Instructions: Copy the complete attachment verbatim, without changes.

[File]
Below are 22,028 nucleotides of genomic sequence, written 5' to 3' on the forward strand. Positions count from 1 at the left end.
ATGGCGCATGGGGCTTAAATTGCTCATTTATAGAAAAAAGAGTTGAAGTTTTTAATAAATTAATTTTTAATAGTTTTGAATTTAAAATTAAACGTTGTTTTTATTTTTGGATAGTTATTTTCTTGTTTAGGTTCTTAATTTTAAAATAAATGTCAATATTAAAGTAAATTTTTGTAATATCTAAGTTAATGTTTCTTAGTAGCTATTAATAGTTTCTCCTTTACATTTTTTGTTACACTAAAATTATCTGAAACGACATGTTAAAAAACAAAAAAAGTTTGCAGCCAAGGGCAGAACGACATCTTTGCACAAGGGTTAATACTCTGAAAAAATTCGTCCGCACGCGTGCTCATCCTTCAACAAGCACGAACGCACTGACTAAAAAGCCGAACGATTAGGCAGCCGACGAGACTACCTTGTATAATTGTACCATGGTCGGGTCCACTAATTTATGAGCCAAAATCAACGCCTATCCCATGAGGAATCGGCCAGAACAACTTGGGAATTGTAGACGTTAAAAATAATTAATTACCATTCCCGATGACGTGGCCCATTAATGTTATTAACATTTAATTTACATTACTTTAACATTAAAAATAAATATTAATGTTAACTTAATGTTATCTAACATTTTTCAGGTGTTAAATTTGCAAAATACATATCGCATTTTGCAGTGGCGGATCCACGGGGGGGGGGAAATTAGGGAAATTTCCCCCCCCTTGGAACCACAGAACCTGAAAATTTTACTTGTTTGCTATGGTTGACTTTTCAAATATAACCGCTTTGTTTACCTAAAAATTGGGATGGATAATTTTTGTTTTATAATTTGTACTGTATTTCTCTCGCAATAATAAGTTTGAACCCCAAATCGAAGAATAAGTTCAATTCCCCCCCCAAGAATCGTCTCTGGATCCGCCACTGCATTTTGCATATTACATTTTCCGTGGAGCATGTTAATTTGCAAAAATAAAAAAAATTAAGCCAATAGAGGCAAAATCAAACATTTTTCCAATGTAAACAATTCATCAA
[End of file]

Below are 22,028 nucleotides of genomic sequence, written 5' to 3' on the forward strand. Positions count from 1 at the left end.
ATGGCGCATGGGGCTTAAATTGCTCATTTATAGAAAAAAGAGTTGAAGTTTTTAATAAATTAATTTTTAATAGTTTTGAATTTAAAATTAAACGTTGTTTTTATTTTTGGATAGTTATTTTCTTGTTTAGGTTCTTAATTTTAAAATAAATGTCAATATTAAAGTAAATTTTTGTAATATCTAAGTTAATGTTTCTTAGTAGCTATTAATAGTTTCTCCTTTACATTTTTTGTTACACTAAAATTATCTGAAACGACATGTTAAAAAACAAAAAAAGTTTGCAGCCAAGGGCAGAACGACATCTTTGCACAAGGGTTAATACTCTGAAAAAATTCGTCCGCACGCGTGCTCATCCTTCAACAAGCACGAACGCACTGACTAAAAAGCCGAACGATTAGGCAGCCGACGAGACTACCTTGTATAATTGTACCATGGTCGGGTCCACTAATTTATGAGCCAAAATCAACGCCTATCCCATGAGGAATCGGCCAGAACAACTTGGGAATTGTAGACGTTAAAAATAATTAATTACCATTCCCGATGACGTGGCCCATTAATGTTATTAACATTTAATTTACATTACTTTAACATTAAAAATAAATATTAATGTTAACTTAATGTTATCTAACATTTTTCAGGTGTTAAATTTGCAAAATACATATCGCATTTTGCAGTGGCGGATCCACGGGGGGGGGGAAATTAGGGAAATTTCCCCCCCCTTGGAACCACAGAACCTGAAAATTTTACTTGTTTGCTATGGTTGACTTTTCAAATATAACCGCTTTGTTTACCTAAAAATTGGGATGGATAATTTTTGTTTTATAATTTGTACTGTATTTCTCTCGCAATAATAAGTTTGAACCCCAAATCGAAGAATAAGTTCAATTCCCCCCCCAAGAATCGTCTCTGGATCCGCCACTGCATTTTGCATATTACATTTTCCGTGGAGCATGTTAATTTGCAAAAATAAAAAAAATTAAGCCAATAGAGGCAAAATCAAACATTTTTCCAATGTAAACAATTCATCAA